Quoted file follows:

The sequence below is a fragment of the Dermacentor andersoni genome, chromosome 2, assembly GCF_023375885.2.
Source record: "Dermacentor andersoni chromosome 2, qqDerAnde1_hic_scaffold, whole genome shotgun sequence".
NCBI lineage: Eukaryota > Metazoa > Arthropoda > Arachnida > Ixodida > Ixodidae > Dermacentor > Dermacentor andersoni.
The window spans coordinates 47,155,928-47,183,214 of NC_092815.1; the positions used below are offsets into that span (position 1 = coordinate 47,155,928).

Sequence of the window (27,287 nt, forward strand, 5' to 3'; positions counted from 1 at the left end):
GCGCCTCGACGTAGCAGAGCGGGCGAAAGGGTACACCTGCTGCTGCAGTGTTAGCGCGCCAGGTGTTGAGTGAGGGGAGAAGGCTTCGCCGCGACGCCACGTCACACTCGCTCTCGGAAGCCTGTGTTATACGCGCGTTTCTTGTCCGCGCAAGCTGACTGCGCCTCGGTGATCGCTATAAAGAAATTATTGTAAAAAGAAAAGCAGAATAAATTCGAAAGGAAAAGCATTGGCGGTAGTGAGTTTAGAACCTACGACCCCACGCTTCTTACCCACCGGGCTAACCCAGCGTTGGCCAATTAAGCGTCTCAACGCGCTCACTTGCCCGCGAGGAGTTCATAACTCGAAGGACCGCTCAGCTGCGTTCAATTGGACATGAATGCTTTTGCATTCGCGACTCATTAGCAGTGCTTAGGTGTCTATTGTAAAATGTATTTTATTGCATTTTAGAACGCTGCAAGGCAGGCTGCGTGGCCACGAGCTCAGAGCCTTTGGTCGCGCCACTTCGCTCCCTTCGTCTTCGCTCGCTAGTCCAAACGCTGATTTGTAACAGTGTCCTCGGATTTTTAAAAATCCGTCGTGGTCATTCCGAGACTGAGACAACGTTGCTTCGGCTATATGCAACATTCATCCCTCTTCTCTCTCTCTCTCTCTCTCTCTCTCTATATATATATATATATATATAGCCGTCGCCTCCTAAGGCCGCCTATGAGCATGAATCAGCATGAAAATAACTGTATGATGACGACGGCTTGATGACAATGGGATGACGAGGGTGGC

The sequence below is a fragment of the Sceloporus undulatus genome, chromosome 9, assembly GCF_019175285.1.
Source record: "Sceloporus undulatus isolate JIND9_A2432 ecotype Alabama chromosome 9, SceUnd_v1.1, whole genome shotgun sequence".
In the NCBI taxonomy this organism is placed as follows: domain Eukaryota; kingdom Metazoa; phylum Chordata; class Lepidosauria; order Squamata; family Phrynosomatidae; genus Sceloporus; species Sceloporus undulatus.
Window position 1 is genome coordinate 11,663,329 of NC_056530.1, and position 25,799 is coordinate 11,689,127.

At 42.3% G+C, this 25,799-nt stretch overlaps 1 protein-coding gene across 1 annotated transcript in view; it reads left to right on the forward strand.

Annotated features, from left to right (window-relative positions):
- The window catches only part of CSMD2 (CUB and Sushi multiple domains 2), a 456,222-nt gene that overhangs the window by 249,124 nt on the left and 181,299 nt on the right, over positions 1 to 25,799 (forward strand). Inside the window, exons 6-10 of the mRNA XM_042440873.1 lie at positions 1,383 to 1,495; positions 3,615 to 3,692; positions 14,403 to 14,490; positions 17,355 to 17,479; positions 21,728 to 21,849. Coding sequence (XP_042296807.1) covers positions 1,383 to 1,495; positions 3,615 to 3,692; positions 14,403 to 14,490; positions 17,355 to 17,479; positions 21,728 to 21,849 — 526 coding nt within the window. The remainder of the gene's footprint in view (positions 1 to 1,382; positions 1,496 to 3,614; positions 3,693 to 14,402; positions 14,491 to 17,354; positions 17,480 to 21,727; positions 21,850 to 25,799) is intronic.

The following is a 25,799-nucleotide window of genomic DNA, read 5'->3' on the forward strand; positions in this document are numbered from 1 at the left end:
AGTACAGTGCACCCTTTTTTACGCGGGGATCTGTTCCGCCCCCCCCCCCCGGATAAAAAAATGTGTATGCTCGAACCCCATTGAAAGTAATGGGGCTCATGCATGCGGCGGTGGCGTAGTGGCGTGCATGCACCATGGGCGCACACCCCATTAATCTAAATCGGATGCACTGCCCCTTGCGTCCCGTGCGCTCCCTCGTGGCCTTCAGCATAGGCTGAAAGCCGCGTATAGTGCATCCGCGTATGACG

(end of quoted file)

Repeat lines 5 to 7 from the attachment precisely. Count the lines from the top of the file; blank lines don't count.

Sequence of the window (27,287 nt, forward strand, 5' to 3'; positions counted from 1 at the left end):
GCGCCTCGACGTAGCAGAGCGGGCGAAAGGGTACACCTGCTGCTGCAGTGTTAGCGCGCCAGGTGTTGAGTGAGGGGAGAAGGCTTCGCCGCGACGCCACGTCACACTCGCTCTCGGAAGCCTGTGTTATACGCGCGTTTCTTGTCCGCGCAAGCTGACTGCGCCTCGGTGATCGCTATAAAGAAATTATTGTAAAAAGAAAAGCAGAATAAATTCGAAAGGAAAAGCATTGGCGGTAGTGAGTTTAGAACCTACGACCCCACGCTTCTTACCCACCGGGCTAACCCAGCGTTGGCCAATTAAGCGTCTCAACGCGCTCACTTGCCCGCGAGGAGTTCATAACTCGAAGGACCGCTCAGCTGCGTTCAATTGGACATGAATGCTTTTGCATTCGCGACTCATTAGCAGTGCTTAGGTGTCTATTGTAAAATGTATTTTATTGCATTTTAGAACGCTGCAAGGCAGGCTGCGTGGCCACGAGCTCAGAGCCTTTGGTCGCGCCACTTCGCTCCCTTCGTCTTCGCTCGCTAGTCCAAACGCTGATTTGTAACAGTGTCCTCGGATTTTTAAAAATCCGTCGTGGTCATTCCGAGACTGAGACAACGTTGCTTCGGCTATATGCAACATTCATCCCTCTTCTCTCTCTCTCTCTCTCTCTCTCTCTATATATATATATATATATATAGCCGTCGCCTCCTAAGGCCGCCTATGAGCATGAATCAGCATGAAAATAACTGTATGATGACGACGGCTTGATGACAATGGGATGACGAGGGTGGC

The sequence below is a fragment of the Sceloporus undulatus genome, chromosome 9, assembly GCF_019175285.1.